In May 1975 I joined the m.t. Stolt Sheaf in the port of Bandar Shapour in pre-revolution Iran. It took me three days to get to the ship, including twenty-four hours stranded in Kuwait. The Stolt Sheaf was a 25,000 ton highly specialised chemical tanker. We had British officers and Chinese ratings from Hong Kong. I was a navigating cadet, on my fourth trip to sea. The other navigating cadet, who had joined the ship with me, was on his second ship.
As cadets we generally worked with the crew, studied in our own time, and lived and ate with the officers. In addition to the main dining saloon most ships of my day were also equipped with a duty mess where one could eat lunch in particular without having to clean up and don uniform. Cadets were not usually allowed to use the duty mess, but we always tried our luck – especially when working in particularly hot and humid parts of the world. We got away with it for a few days on the Stolt Sheaf, but then the Chinese second steward kicked up a fuss and we were told to get showered and eat lunch in the officers’ saloon.
Given the unpleasantness of the second steward the other cadet and I quickly plotted our revenge. Every time we ate in the saloon we took our end of meal coffee from the table to drink in the bar or in our cabins. We returned the cups and saucers to the pantry, but held onto the teaspoons. It wasn’t long before almost all of the teaspoons on the Stolt Sheaf, except for a couple in the engine room and wheelhouse, were hidden away in the cadets’ cabins.
Finally the day arrived when the catering staff found themselves down to their last teaspoon. The second steward guarded this spoon, keeping it in his shirt pocket. When the captain asked for a teaspoon to stir his hot drink the second steward erupted. For the cadets it was a joy to watch the melt down at the opposite end of the officers’ dining table as the second steward tried to explain in broken English to the captain that there were no f*****g spoons on the f*****g ship.
I guess we realised that we might have gone too far, and one by one we began to feed our supply of teaspoons back into general circulation. We were probably the prime suspects but the stewards do not have access to the cadets’ cabins because cadets are required to clean their own cabins, unlike the officers. This meant that the second steward had no way of investigating any suspicions he may have had. Revenge was sweet. We never got to eat in the duty mess but we sure as heck made the second steward pay for excluding us.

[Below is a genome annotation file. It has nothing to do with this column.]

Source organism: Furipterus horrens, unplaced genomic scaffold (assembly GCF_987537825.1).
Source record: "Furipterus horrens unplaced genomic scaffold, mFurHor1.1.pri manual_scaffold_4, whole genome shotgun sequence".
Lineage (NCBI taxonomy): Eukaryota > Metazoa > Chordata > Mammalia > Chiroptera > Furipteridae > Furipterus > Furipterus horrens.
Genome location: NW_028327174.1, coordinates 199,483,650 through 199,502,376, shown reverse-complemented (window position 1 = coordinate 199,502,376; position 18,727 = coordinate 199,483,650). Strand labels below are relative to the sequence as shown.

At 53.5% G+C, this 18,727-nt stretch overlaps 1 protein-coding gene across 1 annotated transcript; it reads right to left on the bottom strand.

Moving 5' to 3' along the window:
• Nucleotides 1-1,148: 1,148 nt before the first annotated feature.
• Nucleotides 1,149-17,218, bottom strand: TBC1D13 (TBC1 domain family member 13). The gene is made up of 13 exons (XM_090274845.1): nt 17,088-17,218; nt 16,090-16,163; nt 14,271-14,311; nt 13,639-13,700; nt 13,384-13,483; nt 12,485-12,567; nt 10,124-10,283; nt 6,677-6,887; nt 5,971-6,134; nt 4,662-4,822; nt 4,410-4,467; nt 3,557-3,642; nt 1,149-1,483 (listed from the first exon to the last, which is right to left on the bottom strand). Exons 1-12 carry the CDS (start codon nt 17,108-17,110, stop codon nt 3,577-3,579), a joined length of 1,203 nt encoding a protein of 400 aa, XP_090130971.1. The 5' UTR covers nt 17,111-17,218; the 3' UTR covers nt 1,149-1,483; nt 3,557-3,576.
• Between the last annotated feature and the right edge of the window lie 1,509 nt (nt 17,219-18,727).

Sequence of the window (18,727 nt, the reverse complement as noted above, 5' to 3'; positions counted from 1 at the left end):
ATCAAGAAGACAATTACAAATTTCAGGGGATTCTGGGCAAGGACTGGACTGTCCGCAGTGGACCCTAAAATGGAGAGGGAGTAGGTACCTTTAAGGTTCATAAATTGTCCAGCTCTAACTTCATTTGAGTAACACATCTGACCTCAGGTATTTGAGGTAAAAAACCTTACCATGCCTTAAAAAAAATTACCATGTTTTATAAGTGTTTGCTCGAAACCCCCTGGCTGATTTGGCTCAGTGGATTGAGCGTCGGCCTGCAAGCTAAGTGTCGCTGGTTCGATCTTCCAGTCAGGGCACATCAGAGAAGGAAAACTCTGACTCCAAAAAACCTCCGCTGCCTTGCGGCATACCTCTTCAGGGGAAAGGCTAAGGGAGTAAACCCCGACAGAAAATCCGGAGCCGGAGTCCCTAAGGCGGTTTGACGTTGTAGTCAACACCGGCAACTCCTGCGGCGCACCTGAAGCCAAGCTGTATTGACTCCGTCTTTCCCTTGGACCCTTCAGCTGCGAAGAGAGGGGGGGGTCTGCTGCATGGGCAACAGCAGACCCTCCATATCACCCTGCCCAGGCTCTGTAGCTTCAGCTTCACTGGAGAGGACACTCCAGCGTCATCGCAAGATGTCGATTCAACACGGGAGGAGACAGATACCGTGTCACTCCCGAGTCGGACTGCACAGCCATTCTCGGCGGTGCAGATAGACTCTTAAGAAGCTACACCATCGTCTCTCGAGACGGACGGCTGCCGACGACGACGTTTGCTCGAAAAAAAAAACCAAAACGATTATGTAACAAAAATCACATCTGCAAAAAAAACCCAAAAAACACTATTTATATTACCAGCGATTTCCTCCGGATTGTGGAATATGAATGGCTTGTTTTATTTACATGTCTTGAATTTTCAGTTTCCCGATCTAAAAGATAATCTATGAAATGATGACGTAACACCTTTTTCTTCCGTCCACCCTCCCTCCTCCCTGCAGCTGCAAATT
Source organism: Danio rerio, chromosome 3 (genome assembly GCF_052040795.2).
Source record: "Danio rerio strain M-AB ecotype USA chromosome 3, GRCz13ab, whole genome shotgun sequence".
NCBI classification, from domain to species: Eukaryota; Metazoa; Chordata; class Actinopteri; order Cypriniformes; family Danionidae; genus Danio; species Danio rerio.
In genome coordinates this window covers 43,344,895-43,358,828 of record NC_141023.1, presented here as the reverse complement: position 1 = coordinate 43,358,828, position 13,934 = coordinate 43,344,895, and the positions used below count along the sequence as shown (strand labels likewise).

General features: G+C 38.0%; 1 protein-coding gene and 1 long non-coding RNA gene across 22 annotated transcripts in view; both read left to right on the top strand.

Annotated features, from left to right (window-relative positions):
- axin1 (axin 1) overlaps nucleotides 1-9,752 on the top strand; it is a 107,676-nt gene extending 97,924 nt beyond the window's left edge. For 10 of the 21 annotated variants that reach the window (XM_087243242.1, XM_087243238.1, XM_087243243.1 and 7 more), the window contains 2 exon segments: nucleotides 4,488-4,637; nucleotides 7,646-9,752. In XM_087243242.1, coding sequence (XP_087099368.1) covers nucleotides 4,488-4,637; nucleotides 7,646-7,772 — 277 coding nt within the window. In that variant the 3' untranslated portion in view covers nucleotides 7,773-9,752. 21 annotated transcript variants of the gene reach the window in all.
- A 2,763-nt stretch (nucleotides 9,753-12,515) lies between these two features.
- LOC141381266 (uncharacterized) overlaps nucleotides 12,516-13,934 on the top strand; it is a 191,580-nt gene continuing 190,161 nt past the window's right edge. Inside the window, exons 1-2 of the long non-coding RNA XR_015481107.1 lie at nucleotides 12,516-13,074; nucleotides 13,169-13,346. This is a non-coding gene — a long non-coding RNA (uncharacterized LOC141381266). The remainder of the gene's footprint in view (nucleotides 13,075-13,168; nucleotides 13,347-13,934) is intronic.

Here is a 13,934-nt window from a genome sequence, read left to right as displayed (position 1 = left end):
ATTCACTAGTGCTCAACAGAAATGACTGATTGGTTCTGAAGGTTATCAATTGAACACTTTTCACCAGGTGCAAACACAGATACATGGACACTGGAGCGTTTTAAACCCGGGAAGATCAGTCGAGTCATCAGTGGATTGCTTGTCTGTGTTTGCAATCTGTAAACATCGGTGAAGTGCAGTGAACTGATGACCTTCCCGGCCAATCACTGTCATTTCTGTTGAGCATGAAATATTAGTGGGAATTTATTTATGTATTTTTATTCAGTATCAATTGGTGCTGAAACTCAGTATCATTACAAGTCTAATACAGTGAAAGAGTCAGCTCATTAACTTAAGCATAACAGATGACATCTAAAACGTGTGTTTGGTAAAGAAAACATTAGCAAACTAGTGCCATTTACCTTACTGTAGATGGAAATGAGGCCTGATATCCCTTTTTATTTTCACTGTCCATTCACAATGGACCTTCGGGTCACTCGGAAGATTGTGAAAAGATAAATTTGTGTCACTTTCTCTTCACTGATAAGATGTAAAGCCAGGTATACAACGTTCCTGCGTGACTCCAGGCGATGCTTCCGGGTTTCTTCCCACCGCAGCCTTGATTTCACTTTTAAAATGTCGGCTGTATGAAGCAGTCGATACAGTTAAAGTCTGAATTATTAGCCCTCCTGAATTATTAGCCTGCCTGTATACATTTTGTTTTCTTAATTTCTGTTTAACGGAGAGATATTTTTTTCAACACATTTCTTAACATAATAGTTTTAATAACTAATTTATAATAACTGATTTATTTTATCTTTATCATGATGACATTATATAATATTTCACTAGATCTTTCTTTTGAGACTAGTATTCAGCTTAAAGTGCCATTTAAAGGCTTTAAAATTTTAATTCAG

Revenge may often seem as sweet as it did for two navigating cadets back in 1975, but it is never right. Jesus taught us to forgive those who hurt us, not to hurt them back. How many of us struggle with that?
“But to you who are willing to listen, I say, love your enemies! Do good to those who hate you. Bless those who curse you. Pray for those who hurt you. If someone slaps you on one cheek, offer the other cheek also. If someone demands your coat, offer your shirt also. Give to anyone who asks; and when things are taken away from you, don’t try to get them back. Do to others as you would like them to do to you.
“If you love only those who love you, why should you get credit for that? Even sinners love those who love them! And if you do good only to those who do good to you, why should you get credit? Even sinners do that much! And if you lend money only to those who can repay you, why should you get credit? Even sinners will lend to other sinners for a full return.
“Love your enemies! Do good to them. Lend to them without expecting to be repaid. Then your reward from heaven will be very great, and you will truly be acting as children of the Most High, for he is kind to those who are unthankful and wicked. You must be compassionate, just as your Father is compassionate.” (Luke 6:27-36 NLT)